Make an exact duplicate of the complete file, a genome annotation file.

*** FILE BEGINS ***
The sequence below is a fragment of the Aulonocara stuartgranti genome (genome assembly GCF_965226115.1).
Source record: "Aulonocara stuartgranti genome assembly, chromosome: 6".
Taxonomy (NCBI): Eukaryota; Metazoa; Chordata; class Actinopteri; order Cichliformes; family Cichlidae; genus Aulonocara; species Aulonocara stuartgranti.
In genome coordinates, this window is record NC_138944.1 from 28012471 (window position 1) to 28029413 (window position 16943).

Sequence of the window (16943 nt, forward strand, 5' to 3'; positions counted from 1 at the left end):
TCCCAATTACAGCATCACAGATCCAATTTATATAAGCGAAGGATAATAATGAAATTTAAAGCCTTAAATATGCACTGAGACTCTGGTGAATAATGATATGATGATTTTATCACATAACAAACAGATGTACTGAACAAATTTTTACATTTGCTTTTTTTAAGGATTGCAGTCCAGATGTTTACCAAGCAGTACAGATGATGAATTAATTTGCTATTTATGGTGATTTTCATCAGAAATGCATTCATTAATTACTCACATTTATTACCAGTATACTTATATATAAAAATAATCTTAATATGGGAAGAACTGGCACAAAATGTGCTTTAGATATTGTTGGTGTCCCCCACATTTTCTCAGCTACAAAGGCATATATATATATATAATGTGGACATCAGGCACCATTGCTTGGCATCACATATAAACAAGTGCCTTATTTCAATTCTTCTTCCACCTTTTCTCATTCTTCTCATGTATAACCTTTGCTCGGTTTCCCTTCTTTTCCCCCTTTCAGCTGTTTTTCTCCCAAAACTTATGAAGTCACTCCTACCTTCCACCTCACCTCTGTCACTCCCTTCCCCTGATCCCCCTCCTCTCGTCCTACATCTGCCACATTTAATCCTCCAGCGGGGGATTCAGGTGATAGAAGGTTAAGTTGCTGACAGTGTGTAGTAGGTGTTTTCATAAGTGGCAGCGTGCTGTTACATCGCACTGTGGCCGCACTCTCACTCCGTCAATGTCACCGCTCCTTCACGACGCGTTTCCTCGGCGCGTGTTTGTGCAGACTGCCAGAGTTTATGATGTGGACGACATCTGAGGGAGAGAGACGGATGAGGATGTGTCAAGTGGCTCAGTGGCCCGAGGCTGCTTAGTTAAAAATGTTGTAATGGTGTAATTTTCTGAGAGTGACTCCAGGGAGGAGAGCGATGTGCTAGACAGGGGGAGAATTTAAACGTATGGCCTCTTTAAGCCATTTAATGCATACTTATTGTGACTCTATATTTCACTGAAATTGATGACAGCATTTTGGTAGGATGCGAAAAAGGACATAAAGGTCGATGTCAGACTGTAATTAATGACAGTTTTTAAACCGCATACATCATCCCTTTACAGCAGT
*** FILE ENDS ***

The sequence below is a fragment of the Aulonocara stuartgranti genome (genome assembly GCF_965226115.1).
Source record: "Aulonocara stuartgranti genome assembly, chromosome: 6".
Taxonomy (NCBI): Eukaryota; Metazoa; Chordata; class Actinopteri; order Cichliformes; family Cichlidae; genus Aulonocara; species Aulonocara stuartgranti.
In genome coordinates, this window is record NC_138944.1 from 28012471 (window position 1) to 28029413 (window position 16943).

Sequence of the window (16943 nt, forward strand, 5' to 3'; positions counted from 1 at the left end):
TCCCAATTACAGCATCACAGATCCAATTTATATAAGCGAAGGATAATAATGAAATTTAAAGCCTTAAATATGCACTGAGACTCTGGTGAATAATGATATGATGATTTTATCACATAACAAACAGATGTACTGAACAAATTTTTACATTTGCTTTTTTTAAGGATTGCAGTCCAGATGTTTACCAAGCAGTACAGATGATGAATTAATTTGCTATTTATGGTGATTTTCATCAGAAATGCATTCATTAATTACTCACATTTATTACCAGTATACTTATATATAAAAATAATCTTAATATGGGAAGAACTGGCACAAAATGTGCTTTAGATATTGTTGGTGTCCCCCACATTTTCTCAGCTACAAAGGCATATATATATATATAATGTGGACATCAGGCACCATTGCTTGGCATCACATATAAACAAGTGCCTTATTTCAATTCTTCTTCCACCTTTTCTCATTCTTCTCATGTATAACCTTTGCTCGGTTTCCCTTCTTTTCCCCCTTTCAGCTGTTTTTCTCCCAAAACTTATGAAGTCACTCCTACCTTCCACCTCACCTCTGTCACTCCCTTCCCCTGATCCCCCTCCTCTCGTCCTACATCTGCCACATTTAATCCTCCAGCGGGGGATTCAGGTGATAGAAGGTTAAGTTGCTGACAGTGTGTAGTAGGTGTTTTCATAAGTGGCAGCGTGCTGTTACATCGCACTGTGGCCGCACTCTCACTCCGTCAATGTCACCGCTCCTTCACGACGCGTTTCCTCGGCGCGTGTTTGTGCAGACTGCCAGAGTTTATGATGTGGACGACATCTGAGGGAGAGAGACGGATGAGGATGTGTCAAGTGGCTCAGTGGCCCGAGGCTGCTTAGTTAAAAATGTTGTAATGGTGTAATTTTCTGAGAGTGACTCCAGGGAGGAGAGCGATGTGCTAGACAGGGGGAGAATTTAAACGTATGGCCTCTTTAAGCCATTTAATGCATACTTATTGTGACTCTATATTTCACTGAAATTGATGACAGCATTTTGGTAGGATGCGAAAAAGGACATAAAGGTCGATGTCAGACTGTAATTAATGACAGTTTTTAAACCGCATACATCATCCCTTTACAGCAGT